8. Infoplease: Encyclopedia, Almanac, Atlas, Biographies, Dictionary, Thesaurus. Information Please has been providing authoritative answers to all kinds of factual questions since 1938—first as a popular radio quiz show, then starting in 1947 as an annual almanac, and since 1998 on the Internet at www.infoplease.com. Many things have changed since 1938, but not our dedication to providing reliable information, in a way that engages and entertains.
  9. DeepPeep: discover the hidden web DeepPeep is a search engine specialized in Web forms. The current beta version currently tracks 45,000 forms across 7 domains. DeepPeep helps you discover the entry points to content in Deep Web (aka Hidden Web) sites, including online databases and Web services. Advanced search allows you to perform more specific queries. Besides specifying keywords, you can also search for specific form element labels, i.e., the description of the form attributes.
  10. IncyWincy: The Invisible Web Search Engine IncyWincy is a showcase of Net Research Server (NRS) 5.0, a software product that provides a complete search portal solution, developed by LoopIP LLC. LoopIP licenses the NRS engine and provides consulting expertise in building search solutions.

Metadata

  1. Description Schema: MODS (Library of Congress) and Outline of elements and attributes in MODS version 3.4: MetadataObject This document contains a listing of elements and their related attributes in MODS Version 3.4 with values or value sources where applicable. It is an "outline" of the schema. Items highlighted in red indicate changes made to MODS in Version 3.4.All top-level elements and all attributes are optional, but you must have at least one element. Subelements are optional, although in some cases you may not have empty containers. Attributes are not in a mandated sequence and not repeatable (per XML rules). "Ordered" below means the subelements must occur in the order given. Elements are repeatable unless otherwise noted."Authority" attributes are either followed by codes for authority lists (e.g., iso639-2b) or "see" references that link to documents that contain codes for identifying authority lists.For additional information about any MODS elements (version 3.4 elements will be added soon), please see the MODS User Guidelines.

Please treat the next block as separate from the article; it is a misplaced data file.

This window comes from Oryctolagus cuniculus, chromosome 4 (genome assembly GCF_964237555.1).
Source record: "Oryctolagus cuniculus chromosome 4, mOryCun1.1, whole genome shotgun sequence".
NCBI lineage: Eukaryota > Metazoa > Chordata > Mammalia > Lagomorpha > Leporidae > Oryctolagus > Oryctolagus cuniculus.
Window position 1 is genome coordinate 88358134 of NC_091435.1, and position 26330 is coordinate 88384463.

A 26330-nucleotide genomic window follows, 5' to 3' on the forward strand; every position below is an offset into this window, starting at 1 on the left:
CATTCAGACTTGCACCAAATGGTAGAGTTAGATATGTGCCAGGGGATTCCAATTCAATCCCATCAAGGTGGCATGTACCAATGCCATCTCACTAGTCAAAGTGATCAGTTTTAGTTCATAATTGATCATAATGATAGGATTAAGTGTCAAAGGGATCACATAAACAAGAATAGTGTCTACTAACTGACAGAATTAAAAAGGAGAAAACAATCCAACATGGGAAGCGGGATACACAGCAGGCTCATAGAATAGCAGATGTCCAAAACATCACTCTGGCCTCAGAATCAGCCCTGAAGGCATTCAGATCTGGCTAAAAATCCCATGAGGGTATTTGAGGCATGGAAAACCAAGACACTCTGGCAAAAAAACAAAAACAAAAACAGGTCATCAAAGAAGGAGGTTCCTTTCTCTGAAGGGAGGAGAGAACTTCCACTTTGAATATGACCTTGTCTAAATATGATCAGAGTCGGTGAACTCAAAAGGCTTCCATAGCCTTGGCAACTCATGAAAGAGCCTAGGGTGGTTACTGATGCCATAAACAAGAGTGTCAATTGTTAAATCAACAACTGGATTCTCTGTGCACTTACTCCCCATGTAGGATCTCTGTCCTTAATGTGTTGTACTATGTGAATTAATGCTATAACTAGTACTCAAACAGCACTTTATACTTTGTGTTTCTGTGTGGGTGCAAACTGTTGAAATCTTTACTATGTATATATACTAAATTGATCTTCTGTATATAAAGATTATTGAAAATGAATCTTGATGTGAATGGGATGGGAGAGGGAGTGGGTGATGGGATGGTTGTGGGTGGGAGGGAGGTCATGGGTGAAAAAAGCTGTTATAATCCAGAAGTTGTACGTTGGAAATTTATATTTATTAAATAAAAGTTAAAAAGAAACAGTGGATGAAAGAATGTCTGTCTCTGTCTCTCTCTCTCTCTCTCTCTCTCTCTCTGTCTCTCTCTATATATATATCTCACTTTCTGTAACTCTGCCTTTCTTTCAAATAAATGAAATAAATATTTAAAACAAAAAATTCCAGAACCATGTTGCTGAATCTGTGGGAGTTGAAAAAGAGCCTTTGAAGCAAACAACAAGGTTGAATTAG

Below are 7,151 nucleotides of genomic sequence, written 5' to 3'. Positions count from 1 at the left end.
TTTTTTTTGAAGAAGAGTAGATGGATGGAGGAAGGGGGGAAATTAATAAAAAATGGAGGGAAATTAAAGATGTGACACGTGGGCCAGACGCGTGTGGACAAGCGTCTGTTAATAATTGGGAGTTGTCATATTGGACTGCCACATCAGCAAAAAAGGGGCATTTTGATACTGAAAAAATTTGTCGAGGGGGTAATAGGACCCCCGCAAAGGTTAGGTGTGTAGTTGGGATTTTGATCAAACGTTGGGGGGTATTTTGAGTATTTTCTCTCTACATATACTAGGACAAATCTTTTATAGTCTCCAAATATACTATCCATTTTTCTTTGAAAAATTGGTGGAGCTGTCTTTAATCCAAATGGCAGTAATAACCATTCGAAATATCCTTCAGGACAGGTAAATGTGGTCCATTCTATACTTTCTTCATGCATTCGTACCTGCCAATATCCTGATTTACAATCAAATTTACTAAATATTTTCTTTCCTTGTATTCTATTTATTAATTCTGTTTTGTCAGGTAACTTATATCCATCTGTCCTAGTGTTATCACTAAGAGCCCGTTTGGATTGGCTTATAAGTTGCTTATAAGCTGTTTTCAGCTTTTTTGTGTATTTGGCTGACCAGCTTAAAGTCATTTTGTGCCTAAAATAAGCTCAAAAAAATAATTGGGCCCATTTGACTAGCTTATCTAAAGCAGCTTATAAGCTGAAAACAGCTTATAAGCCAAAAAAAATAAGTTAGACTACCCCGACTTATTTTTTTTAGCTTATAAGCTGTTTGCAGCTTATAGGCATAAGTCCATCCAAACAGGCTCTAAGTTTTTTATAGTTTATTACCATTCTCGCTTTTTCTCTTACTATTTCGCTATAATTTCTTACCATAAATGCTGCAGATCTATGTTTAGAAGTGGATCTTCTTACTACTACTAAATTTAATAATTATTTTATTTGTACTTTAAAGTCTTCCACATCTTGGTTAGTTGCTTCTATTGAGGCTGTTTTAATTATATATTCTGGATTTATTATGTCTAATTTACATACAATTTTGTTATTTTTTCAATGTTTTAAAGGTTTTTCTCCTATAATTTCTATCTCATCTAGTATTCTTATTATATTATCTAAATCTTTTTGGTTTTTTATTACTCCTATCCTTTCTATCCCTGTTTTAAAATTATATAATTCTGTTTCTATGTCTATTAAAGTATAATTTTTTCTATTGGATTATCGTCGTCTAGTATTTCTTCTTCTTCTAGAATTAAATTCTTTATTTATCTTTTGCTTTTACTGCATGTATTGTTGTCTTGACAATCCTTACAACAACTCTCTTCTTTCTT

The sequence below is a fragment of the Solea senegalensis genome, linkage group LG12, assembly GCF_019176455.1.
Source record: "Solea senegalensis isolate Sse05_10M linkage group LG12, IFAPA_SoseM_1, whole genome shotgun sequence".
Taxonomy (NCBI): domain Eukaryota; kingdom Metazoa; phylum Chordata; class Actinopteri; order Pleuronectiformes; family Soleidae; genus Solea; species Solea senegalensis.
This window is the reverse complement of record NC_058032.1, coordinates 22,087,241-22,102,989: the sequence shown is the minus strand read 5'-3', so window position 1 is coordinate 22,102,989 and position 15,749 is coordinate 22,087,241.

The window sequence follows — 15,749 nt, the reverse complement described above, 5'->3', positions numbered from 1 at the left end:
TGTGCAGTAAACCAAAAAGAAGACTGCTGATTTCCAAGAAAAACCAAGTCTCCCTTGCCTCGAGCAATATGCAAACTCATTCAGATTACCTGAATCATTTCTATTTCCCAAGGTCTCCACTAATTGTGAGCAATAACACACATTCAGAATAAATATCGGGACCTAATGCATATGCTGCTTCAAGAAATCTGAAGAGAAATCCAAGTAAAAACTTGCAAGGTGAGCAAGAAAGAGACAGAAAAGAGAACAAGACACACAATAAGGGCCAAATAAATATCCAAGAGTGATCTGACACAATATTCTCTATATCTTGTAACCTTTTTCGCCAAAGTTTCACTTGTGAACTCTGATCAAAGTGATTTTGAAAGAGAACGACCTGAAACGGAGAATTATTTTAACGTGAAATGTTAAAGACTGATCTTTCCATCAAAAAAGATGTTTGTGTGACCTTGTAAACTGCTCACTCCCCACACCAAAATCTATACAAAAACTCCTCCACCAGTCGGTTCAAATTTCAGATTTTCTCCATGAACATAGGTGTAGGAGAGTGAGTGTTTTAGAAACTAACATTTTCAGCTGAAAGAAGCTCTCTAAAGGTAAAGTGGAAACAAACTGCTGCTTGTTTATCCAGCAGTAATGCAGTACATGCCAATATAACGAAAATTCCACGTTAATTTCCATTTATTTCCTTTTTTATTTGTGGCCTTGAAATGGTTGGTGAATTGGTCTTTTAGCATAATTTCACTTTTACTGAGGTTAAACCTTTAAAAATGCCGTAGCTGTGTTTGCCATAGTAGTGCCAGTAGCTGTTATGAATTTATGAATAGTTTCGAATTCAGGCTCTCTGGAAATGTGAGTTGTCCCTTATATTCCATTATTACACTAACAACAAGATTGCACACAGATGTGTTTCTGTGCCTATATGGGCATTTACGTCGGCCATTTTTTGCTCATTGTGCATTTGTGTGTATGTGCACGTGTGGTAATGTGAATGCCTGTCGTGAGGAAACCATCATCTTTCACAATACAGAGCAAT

2. wiki.dbpedia.org : About DBpedia is a community effort to extract structured information from Wikipedia and to make this information available on the Web. DBpedia allows you to ask sophisticated queries against Wikipedia, and to link other data sets on the Web to Wikipedia data. We hope this will make it easier for the amazing amount of information in Wikipedia to be used in new and interesting ways, and that it might inspire new mechanisms for navigating, linking and improving the encyclopaedia itself.
  3. Semantic Web - W3C In addition to the classic “Web of documents” W3C is helping to build a technology stack to support a “Web of data,” the sort of data you find in databases. The ultimate goal of the Web of data is to enable computers to do more useful work and to develop systems that can support trusted interactions over the network. The term “Semantic Web” refers to W3C’s vision of the Web of linked data. Semantic Web technologies enable people to create data stores on the Web, build vocabularies, and write rules for handling data. Linked data are empowered by technologies such as RDF, SPARQL, OWL, and SKOS.
  4. RDA: Resource Description & Access | www.rdatoolkit.org Designed for the digital world and an expanding universe of metadata users, RDA: Resource Description and Access is the new, unified cataloging standard. The online RDA Toolkit subscription is the most effective way to interact with the new standard. More on RDA.
  5. Cataloging Cultural Objects Cataloging Cultural Objects: A Guide to Describing Cultural Works and Their Images (CCO) is a manual for describing, documenting, and cataloging cultural works and their visual surrogates. The primary focus of CCO is art and architecture, including but not limited to paintings, sculpture, prints, manuscripts, photographs, built works, installations, and other visual media. CCO also covers many other types of cultural works, including archaeological sites, artifacts, and functional objects from the realm of material culture.
  6. Library of Congress Authorities (Search for Name, Subject, Title and Name/Title) Using Library of Congress Authorities, you can browse and view authority headings for Subject, Name, Title and Name/Title combinations; and download authority records in MARC format for use in a local library system. This service is offered free of charge.
  7. Search Tools and Databases (Getty Research Institute) Use these search tools to access library materials, specialized databases, and other digital resources.
  8. Art & Architecture Thesaurus (Getty Research Institute) Learn about the purpose, scope and structure of the AAT. The AAT is an evolving vocabulary, growing and changing thanks to contributions from Getty projects and other institutions. Find out more about the AAT's contributors.
  9. Getty Thesaurus of Geographic Names (Getty Research Institute) Learn about the purpose, scope and structure of the TGN. The TGN is an evolving vocabulary, growing and changing thanks to contributions from Getty projects and other institutions. Find out more about the TGN's contributors.
  10. DCMI Metadata Terms
  11. The Digital Object Identifier System
  12. The Federal Geographic Data Committee — Federal Geographic Data Committee